JPMorgan Chase & Co. urged a judge to throw out a stunning $8 billion jury verdict over a mismanaged inheritance, saying the family deserves nothing.
“The law and evidence do not support any claim against JPMorgan, much less the unprecedented multi-billion-dollar punitive damage award, which the heirs have already admitted is unconstitutionally excessive,” the bank said in a filing in Dallas probate court.
Two children of Max Hopper, a former American Airlines executive who died in 2010, have already asked that the damages for them and their father’s estate be reduced to about $74 million, while his widow has yet to weigh in with any adjustment to the ninth-largest verdict in U.S. history.
That’s billion with a B….
JPMorgan Chase & Co. was ordered by a Dallas jury to pay more than $4 billion in damages for mishandling the estate of a former American Airlines executive, but the verdict will probably be knocked down on appeal.
Jo Hopper and two stepchildren won the probate court verdict over claims that JPMorgan mismanaged the administration of the estate of Max Hopper, who was described as an airline technology innovator in a statement issued by the family’s law firm.
Large punitive damages verdicts like the one in the Hopper case are often scaled back because the U.S. Supreme Court has ruled they can’t be disproportionate to actual damages. In this case, the jury awarded less than $5 million in actual damages.
Four years ago, JPMorgan Chase reached a then-record settlement with the Department of Justice after, among other things, the bank received a copy of a U.S. attorney’s draft complaint documenting its alleged role in underwriting fraudulent securities in the years leading up to the 2008 financial crisis. Following the bank’s $13 billion financial agreement, the draft complaint was never filed. Then the bank paid another settlement to prevent a separate legal case from potentially unearthing it. The contents of the draft complaint have long been a financial-crisis mystery, a Great White Whale of a document. At least until now.
The criminal case against two former JPMorgan Chase & Co (JPM) traders who were accused of concealing billions in losses was closed in U.S. court after a key witness known as the “London Whale” pointed fingers at the bank’s top executives, the Wall Street Journal reported.
The London Whale, whose real name is Bruno Iksil, said the bank’s CEO Jamie Dimon and his executives were responsible “much, much more than [Iksil’s] two colleagues could ever be.” The two, Javier Martin-Artajo and Julien Grout, faced charges for their roles in a 2012 trading debacle that cost JPMorgan over $6 billion.
State Street’s pain has turned out to be JPMorgan’s gain.
BlackRock, the world’s largest asset manager, announced that it would move over $1 trillion of its assets from the custody of State Street to its rival JPMorgan to cut costs for clients. JPMorgan said it expected to take charge of BlackRock’s assets over the next two years.
“We think the transfer was triggered by a better overall value proposition from JPMorgan for both Blackrock’s clients and Blackrock corporate, which includes both pricing and client service,” Credit Suisse said in a note responding to the news.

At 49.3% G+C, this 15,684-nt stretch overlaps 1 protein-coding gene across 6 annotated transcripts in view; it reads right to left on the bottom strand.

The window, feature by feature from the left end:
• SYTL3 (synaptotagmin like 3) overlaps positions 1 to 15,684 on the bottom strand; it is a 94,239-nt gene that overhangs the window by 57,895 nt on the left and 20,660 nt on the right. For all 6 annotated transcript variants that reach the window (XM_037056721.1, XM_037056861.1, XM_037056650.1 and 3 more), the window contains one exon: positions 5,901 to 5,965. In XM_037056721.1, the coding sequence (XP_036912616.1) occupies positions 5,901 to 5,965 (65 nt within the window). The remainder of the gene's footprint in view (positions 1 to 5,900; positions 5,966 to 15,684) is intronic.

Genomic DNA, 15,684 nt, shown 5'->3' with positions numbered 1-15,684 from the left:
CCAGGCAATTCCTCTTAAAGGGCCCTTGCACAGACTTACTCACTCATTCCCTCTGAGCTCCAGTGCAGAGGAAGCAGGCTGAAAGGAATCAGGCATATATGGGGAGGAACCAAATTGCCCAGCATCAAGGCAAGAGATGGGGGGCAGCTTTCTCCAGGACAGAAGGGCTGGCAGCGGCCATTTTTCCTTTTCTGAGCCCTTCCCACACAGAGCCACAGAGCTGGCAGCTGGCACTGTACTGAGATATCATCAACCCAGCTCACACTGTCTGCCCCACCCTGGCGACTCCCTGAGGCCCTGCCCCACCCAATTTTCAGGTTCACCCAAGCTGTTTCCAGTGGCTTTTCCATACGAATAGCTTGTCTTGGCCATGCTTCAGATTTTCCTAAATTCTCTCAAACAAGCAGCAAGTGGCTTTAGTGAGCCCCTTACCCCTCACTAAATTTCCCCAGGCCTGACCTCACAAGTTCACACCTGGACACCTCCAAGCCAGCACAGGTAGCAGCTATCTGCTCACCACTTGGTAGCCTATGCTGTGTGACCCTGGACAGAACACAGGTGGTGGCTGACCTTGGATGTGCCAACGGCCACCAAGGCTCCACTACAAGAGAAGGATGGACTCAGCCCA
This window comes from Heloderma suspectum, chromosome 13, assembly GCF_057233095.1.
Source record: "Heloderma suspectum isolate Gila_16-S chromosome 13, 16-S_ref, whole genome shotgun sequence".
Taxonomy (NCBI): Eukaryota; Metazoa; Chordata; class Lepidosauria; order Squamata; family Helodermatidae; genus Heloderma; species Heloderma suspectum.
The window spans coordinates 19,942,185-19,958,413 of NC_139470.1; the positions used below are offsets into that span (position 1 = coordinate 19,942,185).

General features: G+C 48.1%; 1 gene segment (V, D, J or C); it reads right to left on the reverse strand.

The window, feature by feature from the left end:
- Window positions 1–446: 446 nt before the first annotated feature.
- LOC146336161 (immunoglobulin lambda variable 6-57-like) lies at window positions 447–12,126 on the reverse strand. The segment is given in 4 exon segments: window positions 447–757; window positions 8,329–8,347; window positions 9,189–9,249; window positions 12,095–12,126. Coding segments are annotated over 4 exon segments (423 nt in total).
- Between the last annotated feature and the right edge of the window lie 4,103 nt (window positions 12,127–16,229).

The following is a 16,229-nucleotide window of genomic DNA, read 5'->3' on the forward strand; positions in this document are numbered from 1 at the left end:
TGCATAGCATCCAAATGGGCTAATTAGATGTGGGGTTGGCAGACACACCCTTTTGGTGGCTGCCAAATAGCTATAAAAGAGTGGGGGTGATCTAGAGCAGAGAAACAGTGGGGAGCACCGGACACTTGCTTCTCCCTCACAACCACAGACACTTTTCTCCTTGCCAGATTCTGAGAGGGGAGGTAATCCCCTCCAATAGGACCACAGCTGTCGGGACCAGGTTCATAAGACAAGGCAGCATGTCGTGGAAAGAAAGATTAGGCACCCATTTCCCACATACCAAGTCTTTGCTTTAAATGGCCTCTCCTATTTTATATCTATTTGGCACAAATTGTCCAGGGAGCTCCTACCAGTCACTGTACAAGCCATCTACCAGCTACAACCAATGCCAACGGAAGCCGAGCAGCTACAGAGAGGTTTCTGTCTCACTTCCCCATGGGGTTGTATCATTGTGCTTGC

CARACAS – Venezuelan President Nicolas Maduro on Tuesday ordered state oil company PDVSA to look into legal action against JPMorgan Chase & Co after the U.S. investment bank reported delays in $404 million in bond interest payments.
PDVSA said on Monday it was using a 30-day grace period for coupon payments on its 2035 bond but that reports of other payment delays were wrong. It suggested paying agent Citibank was creating a backlog that had spooked markets.
“JPMorgan’s attitude is of a criminal nature,” Maduro said during a salsa music program he broadcasts from the presidential palace. He said local and foreign opponents were conspiring to give a false impression that Venezuela is on the verge of a debt default.
Last Thursday, September 22, 2016, the body of Ann Korkki, a Senior Administrative Assistant in the Wealth Management division of JPMorgan Chase in Denver, Colorado was found with the body of her sister, Robin Korkki, inside their luxury vacation villa at the Maia Resort on Seychelles, an island in the Indian Ocean off the East African coast. Ann Korkki was 37; her sister Robin was 42.
According to the local Seychelles newspaper, there was no sign of violence on the bodies of the women who were on a one week vacation at the resort. The mother and brother of the sisters are currently in Seychelles “pressing U.S. and local officials for details” and making arrangements to bring the sisters back to the U.S. according to a news report in the Minneapolis Star Tribune, which covered the story because the sisters had attended high school in the area.
This latest unusual death of a JPMorgan Chase employee adds to a stunning roster of bizarre deaths since 2014 – a period which has also seen three felony counts leveled against the firm by the U.S. Justice Department and billions of dollars in fines for wide-ranging charges of wrongdoing.